Development Finance Institutions (DFIs)—which provide financing to private investors in developing economies—have seen rapid expansion over the past few years. This paper describes and analyses a new dataset covering the five largest bilateral DFIs alongside the IFC which includes project amounts, standardized sectors, instruments, and countries. The aim is to establish the size and scope of DFIs and to compare and contrast them with the IFC.
The Overseas Private Investment Corporation (OPIC) is the US government's development finance institution. Balancing risks, financial needs, and development benefits is riven with numerous tensions, statutory restrictions, and tradeoffs. This raises an important policy question - how well does OPIC’s actual portfolio balance these competing goals? Since much data about the OPIC portfolio is unavailable in an accessible format, we built the OPIC Scraped Portfolio database to address this question.
As recently as 2011, only 42 percent of adult Kenyans had a financial account of any kind; by 2014, according to the Global Findex database, that number had risen to 75 percent, including 63 percent of the poorest two-fifths. In Sub-Saharan Africa as a whole, the share of adults with financial accounts, either a traditional bank account or a mobile account, rose by nearly half over the same period. Many countries in other developing regions have also recorded, if less dramatic, gains in access to the basic financial services that most people in richer countries take for granted. Much of this progress is being facilitated by the digital revolution of recent decades, which has led to the emergence of new financial services and new delivery channels.
As recently as 2011, only 42 percent of adult Kenyans had a financial account of any kind; by 2014, according to the Global Findex, database that number had risen to 75 percent. In sub-Saharan Africa, the share of adults with financial accounts rose by nearly half over the same period. Many other developing countries have also recorded gains in access to basic financial services. Much of this progress is being facilitated by the digital revolution of recent decades, which has led to the emergence of new financial services and new delivery channels.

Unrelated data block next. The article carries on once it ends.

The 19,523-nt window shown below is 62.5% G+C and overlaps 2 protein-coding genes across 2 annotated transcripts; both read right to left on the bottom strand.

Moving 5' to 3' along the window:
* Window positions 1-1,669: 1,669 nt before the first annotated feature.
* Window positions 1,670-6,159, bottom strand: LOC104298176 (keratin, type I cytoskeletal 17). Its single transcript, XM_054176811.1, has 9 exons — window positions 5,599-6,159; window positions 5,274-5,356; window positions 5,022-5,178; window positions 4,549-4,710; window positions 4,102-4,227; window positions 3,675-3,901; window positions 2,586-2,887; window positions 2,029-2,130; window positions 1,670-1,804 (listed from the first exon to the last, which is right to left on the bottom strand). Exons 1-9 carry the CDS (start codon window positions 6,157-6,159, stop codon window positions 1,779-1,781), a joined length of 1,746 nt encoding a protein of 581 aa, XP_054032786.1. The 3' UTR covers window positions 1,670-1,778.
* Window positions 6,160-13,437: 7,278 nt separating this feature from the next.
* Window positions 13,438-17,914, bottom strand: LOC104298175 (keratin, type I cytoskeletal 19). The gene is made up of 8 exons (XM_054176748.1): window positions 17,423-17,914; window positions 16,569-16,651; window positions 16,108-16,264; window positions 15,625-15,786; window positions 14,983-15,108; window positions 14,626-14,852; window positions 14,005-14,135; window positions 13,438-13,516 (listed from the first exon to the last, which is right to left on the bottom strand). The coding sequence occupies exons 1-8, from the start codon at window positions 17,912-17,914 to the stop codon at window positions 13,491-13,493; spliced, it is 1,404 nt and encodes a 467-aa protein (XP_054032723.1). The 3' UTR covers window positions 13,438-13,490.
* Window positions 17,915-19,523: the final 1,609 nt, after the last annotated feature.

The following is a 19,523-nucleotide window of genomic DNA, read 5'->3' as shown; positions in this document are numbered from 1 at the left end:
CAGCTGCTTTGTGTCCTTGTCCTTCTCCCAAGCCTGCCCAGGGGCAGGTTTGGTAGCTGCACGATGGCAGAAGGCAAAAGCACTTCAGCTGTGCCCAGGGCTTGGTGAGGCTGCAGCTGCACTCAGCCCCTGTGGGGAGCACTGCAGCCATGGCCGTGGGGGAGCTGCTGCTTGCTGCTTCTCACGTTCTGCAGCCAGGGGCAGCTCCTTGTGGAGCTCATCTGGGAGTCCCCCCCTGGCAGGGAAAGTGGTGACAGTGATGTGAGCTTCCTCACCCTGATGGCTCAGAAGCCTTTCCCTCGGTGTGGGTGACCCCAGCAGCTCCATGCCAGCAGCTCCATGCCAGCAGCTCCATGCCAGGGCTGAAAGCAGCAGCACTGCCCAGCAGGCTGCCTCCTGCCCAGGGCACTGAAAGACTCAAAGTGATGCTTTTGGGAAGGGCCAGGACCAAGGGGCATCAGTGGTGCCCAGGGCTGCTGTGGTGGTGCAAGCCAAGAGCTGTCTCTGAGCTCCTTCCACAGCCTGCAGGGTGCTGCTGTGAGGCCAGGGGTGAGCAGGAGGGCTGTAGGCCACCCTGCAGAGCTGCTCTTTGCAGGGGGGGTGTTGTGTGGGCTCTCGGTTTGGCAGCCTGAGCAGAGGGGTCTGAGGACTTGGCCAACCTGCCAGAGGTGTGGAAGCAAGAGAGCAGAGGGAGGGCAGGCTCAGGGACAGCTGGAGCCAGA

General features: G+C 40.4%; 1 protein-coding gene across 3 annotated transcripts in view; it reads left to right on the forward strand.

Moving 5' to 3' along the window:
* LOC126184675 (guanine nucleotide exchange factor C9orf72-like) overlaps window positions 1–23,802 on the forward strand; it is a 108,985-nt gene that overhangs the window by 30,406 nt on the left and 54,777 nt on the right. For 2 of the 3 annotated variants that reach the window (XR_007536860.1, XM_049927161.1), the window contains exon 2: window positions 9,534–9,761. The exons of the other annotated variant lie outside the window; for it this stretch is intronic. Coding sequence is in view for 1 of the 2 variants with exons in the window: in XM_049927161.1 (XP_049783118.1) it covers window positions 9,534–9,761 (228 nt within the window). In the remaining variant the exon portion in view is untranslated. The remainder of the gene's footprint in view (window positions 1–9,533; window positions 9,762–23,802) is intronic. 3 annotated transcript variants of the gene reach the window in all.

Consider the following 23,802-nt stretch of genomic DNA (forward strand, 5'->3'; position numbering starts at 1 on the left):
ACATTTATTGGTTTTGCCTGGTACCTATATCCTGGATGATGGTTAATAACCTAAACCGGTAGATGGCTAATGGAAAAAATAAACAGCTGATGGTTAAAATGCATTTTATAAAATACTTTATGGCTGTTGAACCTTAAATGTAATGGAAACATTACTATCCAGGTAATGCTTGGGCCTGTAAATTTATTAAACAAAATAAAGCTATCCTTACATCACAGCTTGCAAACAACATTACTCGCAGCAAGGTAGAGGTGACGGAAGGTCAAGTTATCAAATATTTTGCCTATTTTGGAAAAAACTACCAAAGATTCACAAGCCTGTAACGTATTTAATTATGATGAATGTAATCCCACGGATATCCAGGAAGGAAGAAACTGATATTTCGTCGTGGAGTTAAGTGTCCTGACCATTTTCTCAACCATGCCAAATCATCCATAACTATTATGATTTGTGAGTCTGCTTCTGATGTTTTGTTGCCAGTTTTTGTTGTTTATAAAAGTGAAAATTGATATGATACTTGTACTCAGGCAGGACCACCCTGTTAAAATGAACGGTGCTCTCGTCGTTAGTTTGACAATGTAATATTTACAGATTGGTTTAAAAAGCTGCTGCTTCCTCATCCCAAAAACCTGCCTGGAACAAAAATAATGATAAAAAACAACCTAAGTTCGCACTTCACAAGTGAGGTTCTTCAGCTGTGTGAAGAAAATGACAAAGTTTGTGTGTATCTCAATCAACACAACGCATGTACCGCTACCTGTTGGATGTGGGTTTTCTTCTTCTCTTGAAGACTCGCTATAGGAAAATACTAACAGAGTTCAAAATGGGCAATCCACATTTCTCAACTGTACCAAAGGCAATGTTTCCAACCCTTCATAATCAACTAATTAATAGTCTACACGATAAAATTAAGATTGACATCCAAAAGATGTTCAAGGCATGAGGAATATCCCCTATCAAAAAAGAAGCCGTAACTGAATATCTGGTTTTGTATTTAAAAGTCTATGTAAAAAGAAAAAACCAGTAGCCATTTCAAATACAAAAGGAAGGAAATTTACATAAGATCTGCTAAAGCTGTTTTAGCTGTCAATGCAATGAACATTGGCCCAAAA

On March 19, 2015, senior fellow and director of CGD’s Rethinking US Development Policy Initiative Ben Leo testified before the Senate Foreign Relations Committee Subcommittee on Africa and Global Health Policy at a hearing about the potential for greater US trade and investment with S
Bringing US Development Finance into the 21st Century: Proposal for a Self-Sustaining, Full-Service USDFC
The imperative for US development finance has increased significantly due to a number of factors over the last decade. There is growing demand for private investment and finance from businesses, citizens, and governments in developing countries. Given the scale of challenges and opportunities, especially in promoting infrastructure investments and expanding productive sectors, there is an increasingly recognized need to promote private sector-based solutions.
Ben Leo testified before the House Subcommittee on International Monetary Policy and Trade on July 27, 2011 about the importance of multilateral development banks to the United States and the greater world.
New SME Financial Access Initiatives: Private Foundations’ Path to Donor Partnerships - Working Paper 254
This paper provides a review of the rationale for and against SME initiatives and an overview of existing targeted USG and IFI programs. The authors offer several new incremental options for private foundations to establish focused partnerships with donor agencies in their efforts to assist SMEs in order to meet their organization goals.
In this working paper, the authors examine four categories of existing resource-mobilization options and recommend which might best be used to finance global public goods.
This module will examine the leading issues related to capital flows between the developed and developing worlds. It will cover the various types of official and private finance as well as the institutions and policies designed to manage and promote these flows. The first half considers development assistance from both the recipient and donor perspectives, as well as the changing roles of the IMF and the multilateral development banks. In the second half, the course explores the key issues in debt, private investment, and the financial sector. The course will stress policy-relevant issues and the presentation of analysis and information in a format used in real policymaking settings.